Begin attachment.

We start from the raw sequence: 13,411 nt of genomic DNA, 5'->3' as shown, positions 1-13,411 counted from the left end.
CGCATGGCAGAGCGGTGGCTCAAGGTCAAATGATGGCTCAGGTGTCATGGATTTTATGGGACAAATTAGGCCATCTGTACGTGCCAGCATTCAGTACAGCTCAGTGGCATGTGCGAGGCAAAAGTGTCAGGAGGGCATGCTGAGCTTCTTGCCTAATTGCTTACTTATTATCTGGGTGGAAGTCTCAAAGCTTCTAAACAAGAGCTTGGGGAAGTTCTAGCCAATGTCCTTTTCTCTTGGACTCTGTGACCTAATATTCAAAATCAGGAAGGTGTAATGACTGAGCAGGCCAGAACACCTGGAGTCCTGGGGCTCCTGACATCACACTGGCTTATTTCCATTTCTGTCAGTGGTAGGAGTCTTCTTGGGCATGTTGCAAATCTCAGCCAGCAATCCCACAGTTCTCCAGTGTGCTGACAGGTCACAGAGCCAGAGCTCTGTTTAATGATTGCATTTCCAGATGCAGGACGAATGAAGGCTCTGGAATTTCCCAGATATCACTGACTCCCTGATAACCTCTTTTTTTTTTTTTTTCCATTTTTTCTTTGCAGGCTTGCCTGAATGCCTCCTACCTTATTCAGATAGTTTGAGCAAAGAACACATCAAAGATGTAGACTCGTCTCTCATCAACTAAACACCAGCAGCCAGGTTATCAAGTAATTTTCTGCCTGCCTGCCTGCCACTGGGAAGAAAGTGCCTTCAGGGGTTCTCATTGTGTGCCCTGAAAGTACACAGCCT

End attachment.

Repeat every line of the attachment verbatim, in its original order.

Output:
We start from the raw sequence: 13,411 nt of genomic DNA, 5'->3' as shown, positions 1-13,411 counted from the left end.
CGCATGGCAGAGCGGTGGCTCAAGGTCAAATGATGGCTCAGGTGTCATGGATTTTATGGGACAAATTAGGCCATCTGTACGTGCCAGCATTCAGTACAGCTCAGTGGCATGTGCGAGGCAAAAGTGTCAGGAGGGCATGCTGAGCTTCTTGCCTAATTGCTTACTTATTATCTGGGTGGAAGTCTCAAAGCTTCTAAACAAGAGCTTGGGGAAGTTCTAGCCAATGTCCTTTTCTCTTGGACTCTGTGACCTAATATTCAAAATCAGGAAGGTGTAATGACTGAGCAGGCCAGAACACCTGGAGTCCTGGGGCTCCTGACATCACACTGGCTTATTTCCATTTCTGTCAGTGGTAGGAGTCTTCTTGGGCATGTTGCAAATCTCAGCCAGCAATCCCACAGTTCTCCAGTGTGCTGACAGGTCACAGAGCCAGAGCTCTGTTTAATGATTGCATTTCCAGATGCAGGACGAATGAAGGCTCTGGAATTTCCCAGATATCACTGACTCCCTGATAACCTCTTTTTTTTTTTTTTTCCATTTTTTCTTTGCAGGCTTGCCTGAATGCCTCCTACCTTATTCAGATAGTTTGAGCAAAGAACACATCAAAGATGTAGACTCGTCTCTCATCAACTAAACACCAGCAGCCAGGTTATCAAGTAATTTTCTGCCTGCCTGCCTGCCACTGGGAAGAAAGTGCCTTCAGGGGTTCTCATTGTGTGCCCTGAAAGTACACAGCCT